The seven-minute video, which is mandatory to watch before Drive Pilot can be operated, is part of a larger education and safety initiative by Mercedes that includes dealership and customer service personnel training, and a specific Drive Pilot website full of resources for users. The video is easy to understand, with crisp visuals and succinct descriptions of the system operation that are able to be clearly followed.
From there, it was up the ramps and out onto the streets of Santa Monica, then onto U.S. Route 10, a major freeway that links the Pacific coast to downtown Los Angeles. It wasn’t long before we encountered what would constitute heavy rush hour-like traffic in most cities but what L.A. calls “par for the course”.
When conditions have been met for the system to be activated, white lights appear on the designated in-steering wheel buttons that are located at the 10 and 2 o’clock position. It’s not a bright light, but eye-catching enough. Pressing the button activates the system and when it’s fully operable, the white changes to a teal glow.
The screen in front of the driver gives appropriate prompts throughout this process, including a screen pop-up message that reads “Be prepared to take over. Take control of vehicle when prompted. Confirm with OK button.” as the system initiates.
At low speeds it’s instinctive to trust the system to do the work. Frankly, I’ve driven with my knee while licking an ice cream cone that’s about to drip and fiddling with a napkin at higher speed in far less safe conditions, and felt just as fine.
Where it excels is in the gray areas. In stop-and-go traffic, there’s often bits where a driver might get rolling at, say 50 mph, for brief moment, then have to stop. When traffic opens up, the system doesn’t require you to take control. Instead, it allows for a buffer zone, maintaining its maximum allowable speed and slowing appropriately when the slowed or stopped traffic ahead is encountered.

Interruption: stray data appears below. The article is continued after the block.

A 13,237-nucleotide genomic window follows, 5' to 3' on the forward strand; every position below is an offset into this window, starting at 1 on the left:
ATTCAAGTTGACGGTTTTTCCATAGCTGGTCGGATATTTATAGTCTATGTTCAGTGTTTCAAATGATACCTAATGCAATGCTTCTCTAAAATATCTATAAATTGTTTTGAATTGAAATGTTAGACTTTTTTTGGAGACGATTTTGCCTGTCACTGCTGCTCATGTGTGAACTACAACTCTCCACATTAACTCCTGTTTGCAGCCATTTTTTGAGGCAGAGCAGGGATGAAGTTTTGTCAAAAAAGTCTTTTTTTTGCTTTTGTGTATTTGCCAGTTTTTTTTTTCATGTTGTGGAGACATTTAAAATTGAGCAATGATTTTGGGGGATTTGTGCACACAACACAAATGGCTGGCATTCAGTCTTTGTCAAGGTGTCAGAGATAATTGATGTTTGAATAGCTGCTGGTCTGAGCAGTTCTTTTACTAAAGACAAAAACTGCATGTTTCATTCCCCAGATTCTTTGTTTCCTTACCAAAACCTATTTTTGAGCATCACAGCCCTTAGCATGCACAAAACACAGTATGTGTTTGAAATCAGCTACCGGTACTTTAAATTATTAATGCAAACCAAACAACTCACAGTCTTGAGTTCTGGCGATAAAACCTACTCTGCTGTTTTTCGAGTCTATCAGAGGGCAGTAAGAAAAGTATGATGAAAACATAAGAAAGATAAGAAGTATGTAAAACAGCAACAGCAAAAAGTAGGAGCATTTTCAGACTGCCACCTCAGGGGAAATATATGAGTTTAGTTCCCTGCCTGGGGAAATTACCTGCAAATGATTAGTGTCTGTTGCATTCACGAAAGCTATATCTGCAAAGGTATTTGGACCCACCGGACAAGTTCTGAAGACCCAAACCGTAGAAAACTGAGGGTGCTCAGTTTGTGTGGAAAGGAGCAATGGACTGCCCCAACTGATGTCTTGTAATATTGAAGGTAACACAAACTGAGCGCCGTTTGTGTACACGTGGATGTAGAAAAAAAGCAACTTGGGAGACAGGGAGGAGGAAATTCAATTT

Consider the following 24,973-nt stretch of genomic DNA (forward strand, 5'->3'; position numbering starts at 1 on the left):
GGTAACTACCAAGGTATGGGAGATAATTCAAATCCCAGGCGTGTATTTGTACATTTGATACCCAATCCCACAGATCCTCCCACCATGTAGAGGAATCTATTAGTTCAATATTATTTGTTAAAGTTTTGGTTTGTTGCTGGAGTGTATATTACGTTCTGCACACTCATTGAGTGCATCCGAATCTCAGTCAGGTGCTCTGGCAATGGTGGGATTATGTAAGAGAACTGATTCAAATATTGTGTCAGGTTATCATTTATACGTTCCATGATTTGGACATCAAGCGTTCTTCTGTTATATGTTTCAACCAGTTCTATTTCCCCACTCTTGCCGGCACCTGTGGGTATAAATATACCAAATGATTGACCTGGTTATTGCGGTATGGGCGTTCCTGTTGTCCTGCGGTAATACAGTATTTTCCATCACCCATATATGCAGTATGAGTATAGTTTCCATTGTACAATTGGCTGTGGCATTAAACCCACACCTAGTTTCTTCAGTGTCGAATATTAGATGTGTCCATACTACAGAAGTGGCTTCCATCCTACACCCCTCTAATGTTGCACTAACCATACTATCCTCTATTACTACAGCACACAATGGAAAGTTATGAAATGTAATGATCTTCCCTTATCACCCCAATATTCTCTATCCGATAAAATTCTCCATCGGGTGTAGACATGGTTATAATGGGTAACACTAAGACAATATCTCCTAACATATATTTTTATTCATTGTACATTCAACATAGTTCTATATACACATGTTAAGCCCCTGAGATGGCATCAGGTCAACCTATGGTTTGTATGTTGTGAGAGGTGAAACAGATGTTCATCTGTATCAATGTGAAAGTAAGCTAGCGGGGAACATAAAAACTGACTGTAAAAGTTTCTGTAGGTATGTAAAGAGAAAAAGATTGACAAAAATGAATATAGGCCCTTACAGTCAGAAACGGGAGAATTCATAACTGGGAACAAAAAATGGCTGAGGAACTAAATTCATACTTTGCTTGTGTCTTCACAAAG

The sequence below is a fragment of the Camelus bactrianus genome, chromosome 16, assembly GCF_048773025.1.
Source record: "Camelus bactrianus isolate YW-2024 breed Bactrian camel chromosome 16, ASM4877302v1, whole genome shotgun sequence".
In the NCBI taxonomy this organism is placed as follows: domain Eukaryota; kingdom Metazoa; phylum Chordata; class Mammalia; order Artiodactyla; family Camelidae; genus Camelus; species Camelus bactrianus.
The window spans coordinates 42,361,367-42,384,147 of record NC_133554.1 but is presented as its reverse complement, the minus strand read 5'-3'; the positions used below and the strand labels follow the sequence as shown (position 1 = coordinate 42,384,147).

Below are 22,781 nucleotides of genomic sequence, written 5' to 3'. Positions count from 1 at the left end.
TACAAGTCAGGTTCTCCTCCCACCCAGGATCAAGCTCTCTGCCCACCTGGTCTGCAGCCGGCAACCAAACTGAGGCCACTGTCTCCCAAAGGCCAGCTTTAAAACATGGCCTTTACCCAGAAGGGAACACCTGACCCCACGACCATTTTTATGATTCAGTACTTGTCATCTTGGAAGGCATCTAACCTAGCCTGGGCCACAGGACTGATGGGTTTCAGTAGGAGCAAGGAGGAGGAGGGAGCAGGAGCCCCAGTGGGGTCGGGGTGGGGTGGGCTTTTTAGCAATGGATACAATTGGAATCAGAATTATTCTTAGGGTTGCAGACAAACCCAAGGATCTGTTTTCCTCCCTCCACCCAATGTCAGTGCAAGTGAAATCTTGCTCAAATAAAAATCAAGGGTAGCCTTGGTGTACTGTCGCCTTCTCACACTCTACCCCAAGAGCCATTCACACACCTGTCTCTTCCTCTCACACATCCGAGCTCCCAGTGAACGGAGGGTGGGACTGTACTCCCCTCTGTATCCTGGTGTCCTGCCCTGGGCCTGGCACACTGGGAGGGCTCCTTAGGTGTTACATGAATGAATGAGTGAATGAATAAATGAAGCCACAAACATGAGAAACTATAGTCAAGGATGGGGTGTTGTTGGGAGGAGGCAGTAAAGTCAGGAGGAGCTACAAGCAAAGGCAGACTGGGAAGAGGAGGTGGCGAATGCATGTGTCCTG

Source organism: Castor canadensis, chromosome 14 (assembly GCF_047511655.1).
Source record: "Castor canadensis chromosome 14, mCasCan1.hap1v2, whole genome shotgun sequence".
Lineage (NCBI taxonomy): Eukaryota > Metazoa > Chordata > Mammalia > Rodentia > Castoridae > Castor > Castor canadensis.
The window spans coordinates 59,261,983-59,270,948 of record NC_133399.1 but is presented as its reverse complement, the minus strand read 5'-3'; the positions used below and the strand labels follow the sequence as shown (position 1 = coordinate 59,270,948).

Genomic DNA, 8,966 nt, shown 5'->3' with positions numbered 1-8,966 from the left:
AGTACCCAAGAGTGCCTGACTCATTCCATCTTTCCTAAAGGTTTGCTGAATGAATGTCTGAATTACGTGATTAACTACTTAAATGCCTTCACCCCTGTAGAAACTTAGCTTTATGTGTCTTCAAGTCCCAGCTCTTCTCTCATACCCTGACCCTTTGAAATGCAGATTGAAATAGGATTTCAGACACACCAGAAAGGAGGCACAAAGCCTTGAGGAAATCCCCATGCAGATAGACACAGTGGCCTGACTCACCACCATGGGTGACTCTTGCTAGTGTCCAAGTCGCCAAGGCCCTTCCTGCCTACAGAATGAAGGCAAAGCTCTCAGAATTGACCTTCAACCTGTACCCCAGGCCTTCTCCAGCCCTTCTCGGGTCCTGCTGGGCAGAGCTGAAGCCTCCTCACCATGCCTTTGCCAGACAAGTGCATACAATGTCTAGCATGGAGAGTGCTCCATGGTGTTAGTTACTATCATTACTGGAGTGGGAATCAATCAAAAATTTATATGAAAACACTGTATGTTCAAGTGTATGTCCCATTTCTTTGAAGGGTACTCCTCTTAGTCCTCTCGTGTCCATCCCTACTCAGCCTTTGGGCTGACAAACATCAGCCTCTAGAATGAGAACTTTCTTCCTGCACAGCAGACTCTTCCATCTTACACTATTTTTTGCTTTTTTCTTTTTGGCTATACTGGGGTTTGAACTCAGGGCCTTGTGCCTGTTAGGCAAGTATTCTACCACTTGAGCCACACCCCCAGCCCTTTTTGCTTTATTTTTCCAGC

It’s one of those thoughtful allowances that clearly was brought to market through hundreds of hours of real world testing and one of those intangibles that can only come to light outside of a lab.
Like any technology, though, Drive Pilot is not infallible. There were moments when it failed, when it was not immediately apparent as to why. When that happened, the safe hand-off from computer to driver was achieved in an intuitive way through audible and visual alerts.
Unlike with adaptive or traditional cruise control, a driver cannot just accelerate above the 40 mph set limit while the system is engaged and then allow it to re-engage when the speed drops back below 40 mph. This is an behavior change that some drivers may have to take some time to get used to.
The biggest takeaway from the Drive Pilot experience is that it is incredibly boring. Despite scrolling through a series of Tom Cruise YouTube videos on the center screen while sitting in traffic for entertainment, it makes this driving enthusiast thankful that we are still at a point where we can choose when our driving will be automated, and when we can put the pedal down on the EQS, exit I-10 and set out for dynamic carving on Mulholland.